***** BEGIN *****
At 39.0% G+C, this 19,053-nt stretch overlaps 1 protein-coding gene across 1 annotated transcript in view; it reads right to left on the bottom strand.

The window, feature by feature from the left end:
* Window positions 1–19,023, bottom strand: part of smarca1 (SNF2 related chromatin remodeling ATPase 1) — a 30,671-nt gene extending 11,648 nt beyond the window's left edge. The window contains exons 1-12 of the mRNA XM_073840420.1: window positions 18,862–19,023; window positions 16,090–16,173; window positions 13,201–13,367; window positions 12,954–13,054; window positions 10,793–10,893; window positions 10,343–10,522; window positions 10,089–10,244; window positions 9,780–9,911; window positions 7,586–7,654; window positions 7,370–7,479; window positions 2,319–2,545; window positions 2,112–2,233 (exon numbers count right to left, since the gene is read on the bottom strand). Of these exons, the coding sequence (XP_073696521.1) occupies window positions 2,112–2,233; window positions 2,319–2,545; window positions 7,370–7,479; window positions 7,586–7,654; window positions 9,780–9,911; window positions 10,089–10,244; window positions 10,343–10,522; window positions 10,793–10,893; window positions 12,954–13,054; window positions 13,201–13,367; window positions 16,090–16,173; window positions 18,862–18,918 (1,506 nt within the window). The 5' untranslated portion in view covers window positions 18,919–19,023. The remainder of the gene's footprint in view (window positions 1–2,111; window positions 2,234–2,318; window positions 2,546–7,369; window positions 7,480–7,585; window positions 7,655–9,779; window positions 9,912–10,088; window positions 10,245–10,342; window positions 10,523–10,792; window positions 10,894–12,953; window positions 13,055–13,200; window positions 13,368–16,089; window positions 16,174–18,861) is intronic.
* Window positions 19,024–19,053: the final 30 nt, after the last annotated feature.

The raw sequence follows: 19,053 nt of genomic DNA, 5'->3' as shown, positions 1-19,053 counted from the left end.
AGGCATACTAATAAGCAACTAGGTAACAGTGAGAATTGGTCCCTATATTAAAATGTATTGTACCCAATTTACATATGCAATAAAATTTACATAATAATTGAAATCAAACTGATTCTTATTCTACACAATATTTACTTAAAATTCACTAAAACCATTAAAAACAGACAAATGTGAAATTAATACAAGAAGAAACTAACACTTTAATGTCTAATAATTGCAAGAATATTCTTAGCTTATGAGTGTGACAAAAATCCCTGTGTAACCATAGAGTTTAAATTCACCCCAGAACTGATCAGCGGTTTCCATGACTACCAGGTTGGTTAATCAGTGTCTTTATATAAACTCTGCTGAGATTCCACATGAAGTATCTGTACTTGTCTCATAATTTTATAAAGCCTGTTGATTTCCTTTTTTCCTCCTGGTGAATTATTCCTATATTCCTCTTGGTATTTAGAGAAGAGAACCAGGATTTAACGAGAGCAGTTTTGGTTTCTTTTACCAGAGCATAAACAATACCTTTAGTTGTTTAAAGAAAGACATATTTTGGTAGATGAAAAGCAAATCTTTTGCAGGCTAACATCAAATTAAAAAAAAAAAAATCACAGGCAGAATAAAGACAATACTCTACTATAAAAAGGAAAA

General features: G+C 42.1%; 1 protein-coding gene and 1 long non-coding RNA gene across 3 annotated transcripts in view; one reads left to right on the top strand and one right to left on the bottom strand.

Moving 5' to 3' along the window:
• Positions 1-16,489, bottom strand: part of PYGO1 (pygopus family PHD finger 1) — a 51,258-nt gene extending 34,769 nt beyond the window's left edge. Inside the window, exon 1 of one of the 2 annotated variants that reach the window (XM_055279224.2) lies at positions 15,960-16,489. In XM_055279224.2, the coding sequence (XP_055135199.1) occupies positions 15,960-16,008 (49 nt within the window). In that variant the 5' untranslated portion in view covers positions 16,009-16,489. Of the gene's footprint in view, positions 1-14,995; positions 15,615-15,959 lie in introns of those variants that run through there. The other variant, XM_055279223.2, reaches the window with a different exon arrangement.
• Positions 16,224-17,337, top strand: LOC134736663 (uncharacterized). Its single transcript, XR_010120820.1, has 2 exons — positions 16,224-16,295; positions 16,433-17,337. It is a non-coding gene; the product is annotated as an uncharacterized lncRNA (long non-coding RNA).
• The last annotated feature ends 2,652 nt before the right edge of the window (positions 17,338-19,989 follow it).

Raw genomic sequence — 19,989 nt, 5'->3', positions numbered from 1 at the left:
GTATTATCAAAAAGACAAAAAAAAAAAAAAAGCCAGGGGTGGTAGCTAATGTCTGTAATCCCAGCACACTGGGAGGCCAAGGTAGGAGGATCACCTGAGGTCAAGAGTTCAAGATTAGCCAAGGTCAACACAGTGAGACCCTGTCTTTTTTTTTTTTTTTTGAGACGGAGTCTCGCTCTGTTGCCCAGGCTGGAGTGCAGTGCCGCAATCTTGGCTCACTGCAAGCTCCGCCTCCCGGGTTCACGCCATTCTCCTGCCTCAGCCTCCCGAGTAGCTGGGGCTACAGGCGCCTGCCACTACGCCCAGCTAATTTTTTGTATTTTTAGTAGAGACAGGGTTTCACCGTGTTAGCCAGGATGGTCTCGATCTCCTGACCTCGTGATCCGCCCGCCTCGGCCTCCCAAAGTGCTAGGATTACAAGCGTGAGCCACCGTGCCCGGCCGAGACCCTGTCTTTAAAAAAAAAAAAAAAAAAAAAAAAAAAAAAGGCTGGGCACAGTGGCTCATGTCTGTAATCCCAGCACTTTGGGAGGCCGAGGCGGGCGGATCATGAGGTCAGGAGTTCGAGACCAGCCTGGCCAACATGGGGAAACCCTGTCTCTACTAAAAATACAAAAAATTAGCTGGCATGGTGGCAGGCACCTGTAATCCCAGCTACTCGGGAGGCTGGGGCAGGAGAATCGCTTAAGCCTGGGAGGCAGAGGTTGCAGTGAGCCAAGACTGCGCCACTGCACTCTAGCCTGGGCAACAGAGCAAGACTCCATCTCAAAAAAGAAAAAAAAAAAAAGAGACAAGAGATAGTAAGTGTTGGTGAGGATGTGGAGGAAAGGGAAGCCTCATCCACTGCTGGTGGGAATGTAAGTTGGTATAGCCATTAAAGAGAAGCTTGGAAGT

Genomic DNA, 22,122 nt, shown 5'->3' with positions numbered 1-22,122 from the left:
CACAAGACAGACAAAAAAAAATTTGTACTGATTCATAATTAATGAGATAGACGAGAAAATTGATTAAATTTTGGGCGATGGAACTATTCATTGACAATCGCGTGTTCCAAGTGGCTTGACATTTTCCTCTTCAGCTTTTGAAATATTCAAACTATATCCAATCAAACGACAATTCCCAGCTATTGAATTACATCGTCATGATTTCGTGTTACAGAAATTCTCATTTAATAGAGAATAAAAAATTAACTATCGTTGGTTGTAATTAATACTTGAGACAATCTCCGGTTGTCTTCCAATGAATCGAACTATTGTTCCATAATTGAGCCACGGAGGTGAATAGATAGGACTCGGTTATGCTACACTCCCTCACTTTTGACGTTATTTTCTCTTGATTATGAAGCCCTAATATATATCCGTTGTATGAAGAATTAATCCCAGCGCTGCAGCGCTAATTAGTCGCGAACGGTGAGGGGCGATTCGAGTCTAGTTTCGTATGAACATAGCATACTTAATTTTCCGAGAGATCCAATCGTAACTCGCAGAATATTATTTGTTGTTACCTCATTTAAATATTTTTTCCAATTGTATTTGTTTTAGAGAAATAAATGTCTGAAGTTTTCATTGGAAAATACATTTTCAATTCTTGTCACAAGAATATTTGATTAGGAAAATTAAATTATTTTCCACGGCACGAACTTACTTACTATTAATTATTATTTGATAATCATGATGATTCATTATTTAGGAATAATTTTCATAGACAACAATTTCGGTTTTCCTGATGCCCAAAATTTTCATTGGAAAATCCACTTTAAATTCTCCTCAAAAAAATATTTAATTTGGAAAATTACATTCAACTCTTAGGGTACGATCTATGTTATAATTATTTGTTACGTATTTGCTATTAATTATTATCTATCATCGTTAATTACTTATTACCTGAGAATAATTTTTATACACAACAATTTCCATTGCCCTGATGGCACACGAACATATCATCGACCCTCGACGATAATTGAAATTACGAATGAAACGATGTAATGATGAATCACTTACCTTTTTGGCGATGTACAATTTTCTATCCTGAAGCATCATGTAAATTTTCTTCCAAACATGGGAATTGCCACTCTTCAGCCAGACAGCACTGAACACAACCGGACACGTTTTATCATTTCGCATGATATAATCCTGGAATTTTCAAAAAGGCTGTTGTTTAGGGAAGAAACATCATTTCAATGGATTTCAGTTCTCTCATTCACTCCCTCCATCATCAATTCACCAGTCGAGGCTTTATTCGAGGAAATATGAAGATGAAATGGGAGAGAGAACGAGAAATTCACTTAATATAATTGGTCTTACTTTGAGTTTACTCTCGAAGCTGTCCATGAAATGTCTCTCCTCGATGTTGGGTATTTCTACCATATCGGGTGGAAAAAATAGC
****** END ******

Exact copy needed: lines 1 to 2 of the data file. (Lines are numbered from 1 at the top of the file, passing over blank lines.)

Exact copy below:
At 39.0% G+C, this 19,053-nt stretch overlaps 1 protein-coding gene across 1 annotated transcript in view; it reads right to left on the bottom strand.

The window, feature by feature from the left end: